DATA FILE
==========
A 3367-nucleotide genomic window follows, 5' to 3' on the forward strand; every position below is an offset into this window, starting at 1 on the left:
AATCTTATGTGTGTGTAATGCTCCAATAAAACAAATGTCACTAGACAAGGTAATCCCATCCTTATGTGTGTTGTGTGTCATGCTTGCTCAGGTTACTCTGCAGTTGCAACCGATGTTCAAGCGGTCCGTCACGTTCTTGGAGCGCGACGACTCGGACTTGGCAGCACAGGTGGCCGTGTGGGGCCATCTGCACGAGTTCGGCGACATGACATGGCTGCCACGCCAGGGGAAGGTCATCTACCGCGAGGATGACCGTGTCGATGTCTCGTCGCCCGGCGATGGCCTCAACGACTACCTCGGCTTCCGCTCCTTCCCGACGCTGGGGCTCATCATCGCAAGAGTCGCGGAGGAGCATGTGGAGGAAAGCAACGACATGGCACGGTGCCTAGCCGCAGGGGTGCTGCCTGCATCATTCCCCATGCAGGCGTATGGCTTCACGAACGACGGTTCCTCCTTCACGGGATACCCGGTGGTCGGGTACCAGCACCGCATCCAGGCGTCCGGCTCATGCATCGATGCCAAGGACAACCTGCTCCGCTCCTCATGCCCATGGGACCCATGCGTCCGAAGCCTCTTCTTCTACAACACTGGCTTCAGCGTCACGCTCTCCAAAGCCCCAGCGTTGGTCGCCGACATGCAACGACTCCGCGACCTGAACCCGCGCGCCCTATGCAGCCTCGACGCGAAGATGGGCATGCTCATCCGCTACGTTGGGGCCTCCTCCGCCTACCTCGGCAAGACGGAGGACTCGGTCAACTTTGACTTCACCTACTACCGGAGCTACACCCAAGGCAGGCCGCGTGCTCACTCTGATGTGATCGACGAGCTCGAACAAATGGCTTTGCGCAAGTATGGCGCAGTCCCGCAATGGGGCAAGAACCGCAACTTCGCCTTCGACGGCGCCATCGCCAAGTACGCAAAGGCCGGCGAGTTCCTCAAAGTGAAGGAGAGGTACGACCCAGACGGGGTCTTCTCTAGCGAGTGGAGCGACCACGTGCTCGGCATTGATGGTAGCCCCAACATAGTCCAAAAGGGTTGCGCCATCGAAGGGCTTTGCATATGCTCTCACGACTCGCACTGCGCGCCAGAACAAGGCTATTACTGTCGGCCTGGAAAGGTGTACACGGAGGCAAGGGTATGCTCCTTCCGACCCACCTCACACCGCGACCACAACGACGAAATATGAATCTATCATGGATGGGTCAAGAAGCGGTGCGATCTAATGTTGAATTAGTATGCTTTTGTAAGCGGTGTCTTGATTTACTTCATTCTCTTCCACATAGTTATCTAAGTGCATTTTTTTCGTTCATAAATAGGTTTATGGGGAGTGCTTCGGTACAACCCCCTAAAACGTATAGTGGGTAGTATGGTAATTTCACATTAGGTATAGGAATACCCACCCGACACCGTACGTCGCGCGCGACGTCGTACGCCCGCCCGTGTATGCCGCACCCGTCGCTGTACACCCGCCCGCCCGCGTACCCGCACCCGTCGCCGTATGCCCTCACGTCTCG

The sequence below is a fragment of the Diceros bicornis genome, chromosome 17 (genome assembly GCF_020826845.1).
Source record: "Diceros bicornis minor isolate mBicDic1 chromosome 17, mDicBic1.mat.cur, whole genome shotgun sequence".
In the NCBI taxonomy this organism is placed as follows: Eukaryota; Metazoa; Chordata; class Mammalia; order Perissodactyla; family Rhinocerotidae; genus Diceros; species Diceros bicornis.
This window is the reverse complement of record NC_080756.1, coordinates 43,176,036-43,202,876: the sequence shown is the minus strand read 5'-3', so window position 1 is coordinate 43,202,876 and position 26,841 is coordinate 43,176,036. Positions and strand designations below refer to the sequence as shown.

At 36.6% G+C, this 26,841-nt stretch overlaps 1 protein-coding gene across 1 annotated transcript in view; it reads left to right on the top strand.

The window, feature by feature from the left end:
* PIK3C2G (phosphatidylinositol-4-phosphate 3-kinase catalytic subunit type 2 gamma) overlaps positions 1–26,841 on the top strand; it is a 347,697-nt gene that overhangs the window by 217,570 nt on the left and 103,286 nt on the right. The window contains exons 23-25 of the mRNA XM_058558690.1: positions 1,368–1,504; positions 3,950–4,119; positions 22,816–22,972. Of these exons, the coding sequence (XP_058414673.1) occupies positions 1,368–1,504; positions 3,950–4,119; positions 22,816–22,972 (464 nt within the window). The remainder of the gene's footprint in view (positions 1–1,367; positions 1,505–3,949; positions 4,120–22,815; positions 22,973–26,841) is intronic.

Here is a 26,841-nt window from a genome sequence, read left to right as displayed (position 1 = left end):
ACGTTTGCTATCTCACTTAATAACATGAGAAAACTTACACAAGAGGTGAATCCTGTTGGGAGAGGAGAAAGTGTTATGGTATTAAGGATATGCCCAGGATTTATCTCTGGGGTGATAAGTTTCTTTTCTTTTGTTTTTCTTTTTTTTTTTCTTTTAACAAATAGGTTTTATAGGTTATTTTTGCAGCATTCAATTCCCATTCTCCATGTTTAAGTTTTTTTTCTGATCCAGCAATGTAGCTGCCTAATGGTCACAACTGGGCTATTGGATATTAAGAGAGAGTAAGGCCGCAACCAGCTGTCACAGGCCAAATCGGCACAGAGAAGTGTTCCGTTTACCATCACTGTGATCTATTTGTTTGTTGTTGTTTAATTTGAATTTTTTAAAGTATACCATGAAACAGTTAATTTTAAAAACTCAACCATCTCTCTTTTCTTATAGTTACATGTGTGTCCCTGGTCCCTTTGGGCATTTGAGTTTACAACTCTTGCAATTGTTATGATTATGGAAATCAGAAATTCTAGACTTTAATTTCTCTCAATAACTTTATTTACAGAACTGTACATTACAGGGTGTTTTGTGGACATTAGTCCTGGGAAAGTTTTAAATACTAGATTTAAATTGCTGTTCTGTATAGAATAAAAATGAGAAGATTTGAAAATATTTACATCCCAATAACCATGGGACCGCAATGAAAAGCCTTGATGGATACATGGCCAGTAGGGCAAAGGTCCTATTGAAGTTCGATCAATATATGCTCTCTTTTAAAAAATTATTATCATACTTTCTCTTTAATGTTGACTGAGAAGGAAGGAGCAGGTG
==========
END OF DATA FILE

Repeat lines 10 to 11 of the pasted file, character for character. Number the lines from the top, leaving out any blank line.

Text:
Here is a 26,841-nt window from a genome sequence, read left to right as displayed (position 1 = left end):
ACGTTTGCTATCTCACTTAATAACATGAGAAAACTTACACAAGAGGTGAATCCTGTTGGGAGAGGAGAAAGTGTTATGGTATTAAGGATATGCCCAGGATTTATCTCTGGGGTGATAAGTTTCTTTTCTTTTGTTTTTCTTTTTTTTTTTCTTTTAACAAATAGGTTTTATAGGTTATTTTTGCAGCATTCAATTCCCATTCTCCATGTTTAAGTTTTTTTTCTGATCCAGCAATGTAGCTGCCTAATGGTCACAACTGGGCTATTGGATATTAAGAGAGAGTAAGGCCGCAACCAGCTGTCACAGGCCAAATCGGCACAGAGAAGTGTTCCGTTTACCATCACTGTGATCTATTTGTTTGTTGTTGTTTAATTTGAATTTTTTAAAGTATACCATGAAACAGTTAATTTTAAAAACTCAACCATCTCTCTTTTCTTATAGTTACATGTGTGTCCCTGGTCCCTTTGGGCATTTGAGTTTACAACTCTTGCAATTGTTATGATTATGGAAATCAGAAATTCTAGACTTTAATTTCTCTCAATAACTTTATTTACAGAACTGTACATTACAGGGTGTTTTGTGGACATTAGTCCTGGGAAAGTTTTAAATACTAGATTTAAATTGCTGTTCTGTATAGAATAAAAATGAGAAGATTTGAAAATATTTACATCCCAATAACCATGGGACCGCAATGAAAAGCCTTGATGGATACATGGCCAGTAGGGCAAAGGTCCTATTGAAGTTCGATCAATATATGCTCTCTTTTAAAAAATTATTATCATACTTTCTCTTTAATGTTGACTGAGAAGGAAGGAGCAGGTG